By Doc Von Derwin
Video games are often regarded as a waste of time, despite being a billion dollar economy-boosting industry that provides escapism in the same manner as movies and music, and which I would argue qualify as an art form. But beneath the entertaining surface, behind every compelling zombie apocalypse narrative and bullet-time slow motion headshot, there is a hidden experiment that can be found in almost every video game that makes the player a quantum theorist.
Let’s point to one of my favorite games, Bioshock: Infinite (if you have not played this, go do that now and let me know what you think, I genuinely want to know). Bioshock: Infinite uses quantum theory to explain the plot, the setting (a floating city), and the existence of its gameplay mechanics. A pair of scientists discover the ability to create tears through time and space, which leads to the discovery of alternate timelines and – in a manner of speaking – time travel. As they groove through time and space like a 1912 version of Bill and Ted, they end up bestowing a main character, Elizabeth, with the ability to create tears at will, allowing her to bring weapons or machines to a location instantaneously. As we find out, those items already exist at that location in a different reality; she is not conjuring them up out of thin air but rather is opening up a tear to another reality and meshing it with their current one.
Here is a bit on Quantum Theory. The idea of Quantum Theory is that there are infinite timelines with infinite possibilities. These timelines diverge over any action, such that there is a timeline where I do not write this article and read a book instead. When I play the lottery with a one in a million chances of winning, I exist in a reality where I lose, but there is one reality where I win despite losing in 999,999 other realities. Bioshock uses this to explain how the main character, Booker, is able to die in combat then come back. We see one Booker die by making the wrong decision in combat which leads to his death, then are moved to another reality where Booker makes different decisions that lead to victory. The death of Booker ends the timeline entirely, so we continue the rest of the game in another timeline where Booker is still alive and able to move the plot forward. What the makers of the game probably did not intend is for this to be able to apply to all games. Every time Master Chief dies in Halo, we jump to a different timeline and continue the plot but with different actions.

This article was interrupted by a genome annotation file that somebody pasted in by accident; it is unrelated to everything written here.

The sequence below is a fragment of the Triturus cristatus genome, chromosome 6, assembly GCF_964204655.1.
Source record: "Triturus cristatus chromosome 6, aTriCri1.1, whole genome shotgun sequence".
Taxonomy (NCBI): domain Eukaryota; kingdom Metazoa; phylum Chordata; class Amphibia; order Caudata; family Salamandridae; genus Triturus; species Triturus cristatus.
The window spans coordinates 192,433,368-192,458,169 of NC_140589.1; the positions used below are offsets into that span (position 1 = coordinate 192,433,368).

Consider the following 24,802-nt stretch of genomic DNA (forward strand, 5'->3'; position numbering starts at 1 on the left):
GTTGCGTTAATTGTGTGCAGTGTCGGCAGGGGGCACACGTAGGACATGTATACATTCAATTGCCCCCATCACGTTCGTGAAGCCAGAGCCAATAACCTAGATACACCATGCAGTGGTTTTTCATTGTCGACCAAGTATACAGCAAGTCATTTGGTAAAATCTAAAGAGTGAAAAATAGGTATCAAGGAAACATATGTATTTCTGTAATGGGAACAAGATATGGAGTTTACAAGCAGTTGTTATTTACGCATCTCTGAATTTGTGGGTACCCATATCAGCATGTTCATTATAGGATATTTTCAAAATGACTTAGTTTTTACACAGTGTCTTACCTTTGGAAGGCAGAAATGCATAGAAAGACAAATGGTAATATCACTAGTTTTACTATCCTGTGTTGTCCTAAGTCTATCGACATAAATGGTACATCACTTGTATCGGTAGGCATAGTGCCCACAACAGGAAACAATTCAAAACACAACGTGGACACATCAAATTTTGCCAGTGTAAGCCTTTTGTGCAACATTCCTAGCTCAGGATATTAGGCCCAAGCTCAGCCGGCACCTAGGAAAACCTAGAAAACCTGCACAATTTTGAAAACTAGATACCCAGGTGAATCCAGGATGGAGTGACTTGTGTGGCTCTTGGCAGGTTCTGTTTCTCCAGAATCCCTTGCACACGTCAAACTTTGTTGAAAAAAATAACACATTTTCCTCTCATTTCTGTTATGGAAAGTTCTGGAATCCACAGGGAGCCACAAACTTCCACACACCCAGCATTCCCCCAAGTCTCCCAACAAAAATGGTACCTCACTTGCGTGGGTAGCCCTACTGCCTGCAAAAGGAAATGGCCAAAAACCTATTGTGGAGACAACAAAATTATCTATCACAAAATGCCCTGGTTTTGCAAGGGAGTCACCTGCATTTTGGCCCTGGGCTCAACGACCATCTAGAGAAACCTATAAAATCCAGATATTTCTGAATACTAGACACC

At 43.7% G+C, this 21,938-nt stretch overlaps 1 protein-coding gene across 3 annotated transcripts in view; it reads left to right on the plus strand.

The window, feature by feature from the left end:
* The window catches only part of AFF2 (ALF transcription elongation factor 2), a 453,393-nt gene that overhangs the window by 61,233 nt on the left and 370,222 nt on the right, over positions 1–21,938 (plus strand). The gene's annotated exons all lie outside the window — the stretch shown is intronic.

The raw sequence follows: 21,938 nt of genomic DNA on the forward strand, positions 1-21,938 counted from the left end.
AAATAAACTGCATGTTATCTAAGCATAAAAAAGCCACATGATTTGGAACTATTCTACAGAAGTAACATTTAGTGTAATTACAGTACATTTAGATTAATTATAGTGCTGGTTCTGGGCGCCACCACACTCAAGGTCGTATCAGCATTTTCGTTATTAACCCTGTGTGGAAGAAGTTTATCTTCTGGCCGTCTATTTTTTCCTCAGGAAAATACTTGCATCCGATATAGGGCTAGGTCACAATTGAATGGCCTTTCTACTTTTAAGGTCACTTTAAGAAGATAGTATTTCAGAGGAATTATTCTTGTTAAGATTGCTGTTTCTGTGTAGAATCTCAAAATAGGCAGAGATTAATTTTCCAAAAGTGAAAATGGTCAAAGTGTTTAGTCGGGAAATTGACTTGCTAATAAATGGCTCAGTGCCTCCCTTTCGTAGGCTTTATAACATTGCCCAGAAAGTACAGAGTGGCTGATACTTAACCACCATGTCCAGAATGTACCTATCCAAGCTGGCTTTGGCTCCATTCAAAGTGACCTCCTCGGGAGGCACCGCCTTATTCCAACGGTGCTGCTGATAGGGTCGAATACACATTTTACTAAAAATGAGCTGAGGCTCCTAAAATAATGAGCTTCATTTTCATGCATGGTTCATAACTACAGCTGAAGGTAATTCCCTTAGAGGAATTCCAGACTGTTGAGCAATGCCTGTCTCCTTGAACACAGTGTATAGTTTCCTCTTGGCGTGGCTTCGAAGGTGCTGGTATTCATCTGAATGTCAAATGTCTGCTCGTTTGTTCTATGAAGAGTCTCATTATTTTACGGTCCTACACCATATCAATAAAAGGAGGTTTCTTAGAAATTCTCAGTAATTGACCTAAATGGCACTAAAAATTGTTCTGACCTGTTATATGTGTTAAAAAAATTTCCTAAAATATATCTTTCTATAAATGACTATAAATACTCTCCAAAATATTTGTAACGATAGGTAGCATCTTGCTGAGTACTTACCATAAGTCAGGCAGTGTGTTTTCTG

In addition to Bioshock’s accidental explanation of save points in video games, the theory can also connect games in an interesting way. All games can technically exist in the same universe, but the players see only a particular section of a particular timeline which has been generated by certain actions. With The Last of Us, we see a timeline where cordyceps cause a brain infection in humans thus creating the fall of civilization, while Call of Duty: Advanced Warfare demonstrates a reality where that didn’t happen and the characters from the Last of Us are living happy normal lives. As I run through the depiction of Seattle in Infamous: Second Son, I am seeing an alternate version of Seattle because the existence of superheroes changed ideas of architecture. This is why it looks nothing like downtown Seattle.
This further gives meaning to why we play games. Somewhere across all the infinite universes is a timeline where the video game we are playing is a reality, meaning you are experiencing a real world scenario. Games are preparing you for a potential reality and arming you with the extra knowledge you need to stop the Covenant from destroying planet Earth. Games that are set in the past are like timeline history lessons, where we get to learn from the errors of focusing more energy on nuclear technology like in the Fallout series, or the advantages of a new evolutionary track where Bandicoots are better than humans at out-running boulders and are allowed to be named Crash. So the next time anyone dismisses video games as a waste of time, you can tell them you’re actually a quantum theorist and you like to be prepared.